Concussion in Equestrian Sports

Concussion in Equestrian Sports

I am a huge believer in wearing a helmet each and every time I get in the saddle. I believe that this is due in part to sustaining two serious concussion during my days of show jumping, and a  less serious one whilst out trail riding. Helmets are designed to decrease “the acceleration of the head upon impact, thereby decreasing both the brain-skull collision” (1). While helmets do not prevent concussion, they can help to prevent more serious injuries.

Andrea jumping Nonie, wearing a helmet

What is concussion?

Concussion is essentially a temporary form of traumatic brain injury (TBI) where there is a temporary change in neurological function. The risk of severe TBI is decreased by a whopping 50% with the use of an equestrian helmet. Alarmingly though only 25% of equestrians regularly wear a helmet. With the wide variety of comfortable, breathable and stylish helmets now on the market, there is really no excuse for not strapping on a helmet. Read about my favourite helmet here.

Helmets are built specifically for different sports based upon the injury patterns which are prevalent in that sport. This is why it is particularly important that you wear a helmet which meets the recognised standards for your sport.

Concussions can occur any time there is a rapid change in direction or acceleration. This means that your head does not actually need to sustain an impact in order for concussion to occur.

To understand the mechanics of concussion it is important to have a basic appreciation of anatomy. The brain is essentially floating in the skull cushioned by cerebrospinal fluid. During a collision (ie a fall) the brain “moves at a different rate than the skull… this discrepancy can result in a collision between the brain and skull” (1).

What are the symptoms of concussion?

  • headache
  • dizziness
  • blurred vision
  • confusion
  • fogginess
  • nausea
  • loss of consciousness
  • fatigue

I clearly (pardon the pun) remember my first concussion. We’d been at jumping training session at the pony club on a my new horse Gilbert. I wasn’t quite used to his tendency to swerve away from the jump in the last few strides. Apparently I forced myself to get back on and be lead to the float. Like a CD stuck on repeat, I would ask my mum ‘What happened’, she would explain that I’d had a fall, I’d then become teary and ask if Gilbert was ok. Shortly after she had reassured me that he was fine, I’d once again ask what happened. I also can recall the difficulty I had staying awake during my classes.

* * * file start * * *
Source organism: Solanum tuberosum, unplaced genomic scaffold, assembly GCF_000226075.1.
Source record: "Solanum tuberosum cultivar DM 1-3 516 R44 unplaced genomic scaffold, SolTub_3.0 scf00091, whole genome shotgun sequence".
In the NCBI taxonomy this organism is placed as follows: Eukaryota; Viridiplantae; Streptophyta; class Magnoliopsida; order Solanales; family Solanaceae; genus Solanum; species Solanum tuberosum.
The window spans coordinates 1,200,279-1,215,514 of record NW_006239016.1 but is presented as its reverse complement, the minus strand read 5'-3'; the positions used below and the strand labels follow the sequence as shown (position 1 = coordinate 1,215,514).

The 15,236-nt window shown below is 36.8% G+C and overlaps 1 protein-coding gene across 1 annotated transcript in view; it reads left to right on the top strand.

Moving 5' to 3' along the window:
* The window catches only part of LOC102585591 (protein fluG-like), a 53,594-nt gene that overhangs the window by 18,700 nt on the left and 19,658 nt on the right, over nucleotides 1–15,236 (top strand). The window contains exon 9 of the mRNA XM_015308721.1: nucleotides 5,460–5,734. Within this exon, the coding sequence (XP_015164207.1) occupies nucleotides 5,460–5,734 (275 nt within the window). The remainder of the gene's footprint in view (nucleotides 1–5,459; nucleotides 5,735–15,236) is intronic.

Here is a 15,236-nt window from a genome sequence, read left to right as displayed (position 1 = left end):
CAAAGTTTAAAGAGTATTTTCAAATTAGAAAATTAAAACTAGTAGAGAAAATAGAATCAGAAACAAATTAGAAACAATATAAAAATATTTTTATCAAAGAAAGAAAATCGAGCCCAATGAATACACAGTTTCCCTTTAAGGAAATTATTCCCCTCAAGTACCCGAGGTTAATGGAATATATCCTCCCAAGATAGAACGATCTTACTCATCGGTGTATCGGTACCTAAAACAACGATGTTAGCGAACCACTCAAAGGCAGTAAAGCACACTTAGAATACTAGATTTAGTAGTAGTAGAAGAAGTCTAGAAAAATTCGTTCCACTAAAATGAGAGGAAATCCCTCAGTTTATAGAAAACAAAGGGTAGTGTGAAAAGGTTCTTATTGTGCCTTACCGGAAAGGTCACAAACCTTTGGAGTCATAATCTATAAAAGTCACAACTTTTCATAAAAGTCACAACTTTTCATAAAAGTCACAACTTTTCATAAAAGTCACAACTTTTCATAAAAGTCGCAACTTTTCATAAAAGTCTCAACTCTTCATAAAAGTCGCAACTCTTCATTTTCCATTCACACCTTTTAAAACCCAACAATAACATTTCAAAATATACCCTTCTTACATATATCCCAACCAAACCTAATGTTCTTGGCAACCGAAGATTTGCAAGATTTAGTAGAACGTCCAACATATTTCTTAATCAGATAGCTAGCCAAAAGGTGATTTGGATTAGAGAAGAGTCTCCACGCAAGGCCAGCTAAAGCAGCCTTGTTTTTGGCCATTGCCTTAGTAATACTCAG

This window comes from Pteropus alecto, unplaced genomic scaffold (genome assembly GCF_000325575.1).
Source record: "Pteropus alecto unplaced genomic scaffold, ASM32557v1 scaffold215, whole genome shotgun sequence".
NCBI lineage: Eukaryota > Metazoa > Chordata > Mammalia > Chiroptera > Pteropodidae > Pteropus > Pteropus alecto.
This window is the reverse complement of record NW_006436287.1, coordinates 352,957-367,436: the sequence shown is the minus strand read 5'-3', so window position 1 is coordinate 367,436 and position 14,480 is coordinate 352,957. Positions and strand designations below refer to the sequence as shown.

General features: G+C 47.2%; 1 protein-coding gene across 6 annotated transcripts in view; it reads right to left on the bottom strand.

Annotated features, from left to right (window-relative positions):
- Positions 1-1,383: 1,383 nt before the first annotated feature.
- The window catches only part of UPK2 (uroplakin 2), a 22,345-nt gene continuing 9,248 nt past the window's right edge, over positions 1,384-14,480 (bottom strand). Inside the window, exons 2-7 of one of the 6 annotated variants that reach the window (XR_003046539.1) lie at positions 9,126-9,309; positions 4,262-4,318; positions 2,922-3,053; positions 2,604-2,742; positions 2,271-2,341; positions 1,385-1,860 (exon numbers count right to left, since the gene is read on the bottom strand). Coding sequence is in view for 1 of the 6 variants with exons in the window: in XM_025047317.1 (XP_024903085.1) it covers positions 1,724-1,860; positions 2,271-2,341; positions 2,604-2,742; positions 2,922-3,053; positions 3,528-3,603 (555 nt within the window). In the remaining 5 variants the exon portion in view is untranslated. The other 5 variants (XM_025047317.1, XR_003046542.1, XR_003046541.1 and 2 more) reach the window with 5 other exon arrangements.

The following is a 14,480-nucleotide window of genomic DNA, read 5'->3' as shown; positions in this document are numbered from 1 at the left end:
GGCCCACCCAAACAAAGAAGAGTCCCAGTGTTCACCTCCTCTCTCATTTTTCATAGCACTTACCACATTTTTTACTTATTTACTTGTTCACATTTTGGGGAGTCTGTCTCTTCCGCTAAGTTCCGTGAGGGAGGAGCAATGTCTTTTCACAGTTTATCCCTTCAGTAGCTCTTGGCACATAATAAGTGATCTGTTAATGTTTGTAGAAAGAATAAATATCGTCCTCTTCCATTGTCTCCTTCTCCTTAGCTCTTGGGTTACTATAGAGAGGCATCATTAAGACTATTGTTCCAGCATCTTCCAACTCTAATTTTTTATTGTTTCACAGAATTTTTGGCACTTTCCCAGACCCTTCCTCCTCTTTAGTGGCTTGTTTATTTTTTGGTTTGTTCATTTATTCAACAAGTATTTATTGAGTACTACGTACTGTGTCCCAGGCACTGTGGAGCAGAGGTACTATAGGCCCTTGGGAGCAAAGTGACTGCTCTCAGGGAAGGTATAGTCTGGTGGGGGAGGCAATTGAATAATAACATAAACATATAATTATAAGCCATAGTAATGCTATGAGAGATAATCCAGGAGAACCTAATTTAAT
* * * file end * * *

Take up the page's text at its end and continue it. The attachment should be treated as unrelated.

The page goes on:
How often are horse riders experiencing concussions?

There does not appear to be a consensus about the rate of concussions in equestrian sport. But one thing is clear, the frequency is likely to be under reported. A study conducted in 2014 found that almost half of the riders surveyed at an event had experience a concussion during their time riding. Of these riders almost 75% did not seek medical clearance to determine readiness to return to riding (2). Similarly a 2016 surveyed 1833 riders and found that 71% had symptoms of concussion following a fall and that of these 44% were then diagnosed with concussion (3).

An examination of Emergency Department presentations in America found that between 1987 and 1988 a total of 92763 ED presentations were related to horse riding injuries. Of these 18.5% were related to concussions (4).

Interestingly once an athlete has experienced a concussion, they are 4-6 times more likely to experience a second one at some point in the future. This is significant as the effects of concussion can be cumulative. This was well publicised in the 2015 Will Smith movie Concussion which followed the story of neuropathologist Dr. Bennet Omalu who first discovered the damaging effects of the repeated head trauma and associated concussions experienced by American Football players.

Concussion Equestrian Sports

Returning to Riding:

In America, any competitor who sustains a concussion or looses consciousness at a USEF event, cannot return to competition until cleared to do so by a medical professional. Equestrian Australia has recently brought in similar rules for eventing. Unfortunately the decision to adopt rules is voluntary in other disciplines.

Dr Reena Ellis (from https://journeyofanamateureventer.wordpress.com/) is an Anasthetics Trainee who in addition to being a competitive event rider also works at equestrian events a large part of which involves assessing people is diagnosing concussion and determining whether competitors are able to continuing riding at that event.

“Concussion is a serious business and one which has previously often been disregarded in horse riding. Awareness within event organisers and medical staff is now on the up, and if you are riding at an affiliated event there are now normally clear rules about when you can ride again after a concussion. You might think you’ve just bumped your head and but don’t dismiss even a mild concussion, if not treated properly if can have long term effects on your cognitive functioning. Take the advice of medical staff in any situation where you think a concussion might be a possibility, and reduce your risk as much as possible by never getting on a horse without a helmet. Your brain is fragile, protect it and protect yourself.” Dr Reena Ellis.

Be sure to check out this great video produced by the USEF with Neurosurgeon and equestrian Dr Lola Chambless https://www.usef.org/learning-center/videos/concussions-signs-symptoms-helmet-safety

References:

  1. Helmets and Mouth Guards: The Role of Personal Equipment in Preventing Sport-Related Concussions 
  2. Concussion History and Knowledge Base in Competitive Equestrian Athletes

  3. Prevalence of Concussion Symptoms in Equestrian Athletes, Is it underreported?

  4. Common injuries in horseback riding. A review.